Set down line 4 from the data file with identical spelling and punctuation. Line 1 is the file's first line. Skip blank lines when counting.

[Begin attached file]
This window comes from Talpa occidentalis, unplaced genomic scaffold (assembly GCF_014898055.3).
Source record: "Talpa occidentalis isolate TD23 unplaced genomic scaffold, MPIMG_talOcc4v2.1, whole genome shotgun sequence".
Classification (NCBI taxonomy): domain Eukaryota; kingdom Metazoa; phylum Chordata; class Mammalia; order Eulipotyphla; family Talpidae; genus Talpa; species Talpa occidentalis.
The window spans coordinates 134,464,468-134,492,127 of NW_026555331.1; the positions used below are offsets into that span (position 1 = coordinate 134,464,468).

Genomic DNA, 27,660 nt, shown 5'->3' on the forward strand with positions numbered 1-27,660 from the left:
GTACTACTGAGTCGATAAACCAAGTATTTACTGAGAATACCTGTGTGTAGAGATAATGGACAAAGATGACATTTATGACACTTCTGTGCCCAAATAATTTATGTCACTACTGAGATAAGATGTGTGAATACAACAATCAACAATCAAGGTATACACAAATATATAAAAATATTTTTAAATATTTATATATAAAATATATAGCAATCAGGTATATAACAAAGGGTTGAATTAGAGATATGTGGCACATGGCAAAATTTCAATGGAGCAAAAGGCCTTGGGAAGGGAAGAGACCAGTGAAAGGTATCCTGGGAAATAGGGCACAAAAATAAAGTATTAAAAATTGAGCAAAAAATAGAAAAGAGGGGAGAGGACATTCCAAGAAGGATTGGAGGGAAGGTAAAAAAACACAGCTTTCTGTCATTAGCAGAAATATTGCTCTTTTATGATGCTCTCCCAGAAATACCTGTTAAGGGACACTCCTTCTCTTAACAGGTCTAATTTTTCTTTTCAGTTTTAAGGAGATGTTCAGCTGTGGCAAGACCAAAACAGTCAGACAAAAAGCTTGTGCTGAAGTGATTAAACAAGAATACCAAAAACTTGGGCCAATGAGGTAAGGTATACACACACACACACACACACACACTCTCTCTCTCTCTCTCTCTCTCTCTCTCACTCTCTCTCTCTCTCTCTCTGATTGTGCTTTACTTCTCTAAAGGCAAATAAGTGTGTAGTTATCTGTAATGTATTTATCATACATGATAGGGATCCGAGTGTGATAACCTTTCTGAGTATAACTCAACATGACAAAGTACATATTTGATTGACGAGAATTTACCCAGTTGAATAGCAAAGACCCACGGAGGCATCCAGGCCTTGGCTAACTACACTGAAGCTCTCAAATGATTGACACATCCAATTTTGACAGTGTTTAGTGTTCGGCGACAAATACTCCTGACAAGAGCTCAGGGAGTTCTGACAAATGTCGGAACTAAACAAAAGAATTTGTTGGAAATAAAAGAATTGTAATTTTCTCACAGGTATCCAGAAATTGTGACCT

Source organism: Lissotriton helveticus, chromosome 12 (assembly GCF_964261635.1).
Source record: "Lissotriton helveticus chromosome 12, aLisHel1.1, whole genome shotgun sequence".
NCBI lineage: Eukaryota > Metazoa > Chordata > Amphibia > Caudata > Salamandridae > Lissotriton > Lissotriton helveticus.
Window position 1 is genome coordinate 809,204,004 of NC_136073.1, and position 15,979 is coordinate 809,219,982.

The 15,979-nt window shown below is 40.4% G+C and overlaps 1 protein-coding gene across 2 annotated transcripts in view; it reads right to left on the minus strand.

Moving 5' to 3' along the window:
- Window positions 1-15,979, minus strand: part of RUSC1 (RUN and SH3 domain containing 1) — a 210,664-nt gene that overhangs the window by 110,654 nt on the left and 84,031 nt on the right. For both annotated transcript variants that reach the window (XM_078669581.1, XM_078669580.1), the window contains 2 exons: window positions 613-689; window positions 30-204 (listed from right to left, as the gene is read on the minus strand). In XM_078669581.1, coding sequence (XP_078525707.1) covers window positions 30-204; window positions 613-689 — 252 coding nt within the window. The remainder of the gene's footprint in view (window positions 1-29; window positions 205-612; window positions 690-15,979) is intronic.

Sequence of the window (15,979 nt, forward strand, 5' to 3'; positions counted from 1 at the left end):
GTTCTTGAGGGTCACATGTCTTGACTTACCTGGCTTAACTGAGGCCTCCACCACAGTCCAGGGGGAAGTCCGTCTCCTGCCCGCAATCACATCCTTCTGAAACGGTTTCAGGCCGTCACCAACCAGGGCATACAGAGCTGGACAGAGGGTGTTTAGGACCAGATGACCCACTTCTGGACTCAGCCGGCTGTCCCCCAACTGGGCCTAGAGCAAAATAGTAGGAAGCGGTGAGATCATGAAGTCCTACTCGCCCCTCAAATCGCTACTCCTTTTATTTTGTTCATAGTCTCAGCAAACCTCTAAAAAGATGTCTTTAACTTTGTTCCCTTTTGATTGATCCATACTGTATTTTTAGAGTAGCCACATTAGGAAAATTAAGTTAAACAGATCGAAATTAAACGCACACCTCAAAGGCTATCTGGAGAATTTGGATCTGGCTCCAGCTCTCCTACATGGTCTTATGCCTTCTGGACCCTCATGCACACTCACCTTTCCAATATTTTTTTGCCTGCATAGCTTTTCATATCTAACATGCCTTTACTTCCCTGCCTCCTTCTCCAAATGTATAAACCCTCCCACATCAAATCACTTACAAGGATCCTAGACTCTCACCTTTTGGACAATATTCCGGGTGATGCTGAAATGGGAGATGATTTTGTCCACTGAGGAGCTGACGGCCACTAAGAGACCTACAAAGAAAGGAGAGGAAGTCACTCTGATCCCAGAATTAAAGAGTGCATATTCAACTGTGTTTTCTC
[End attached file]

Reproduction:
The window spans coordinates 134,464,468-134,492,127 of NW_026555331.1; the positions used below are offsets into that span (position 1 = coordinate 134,464,468).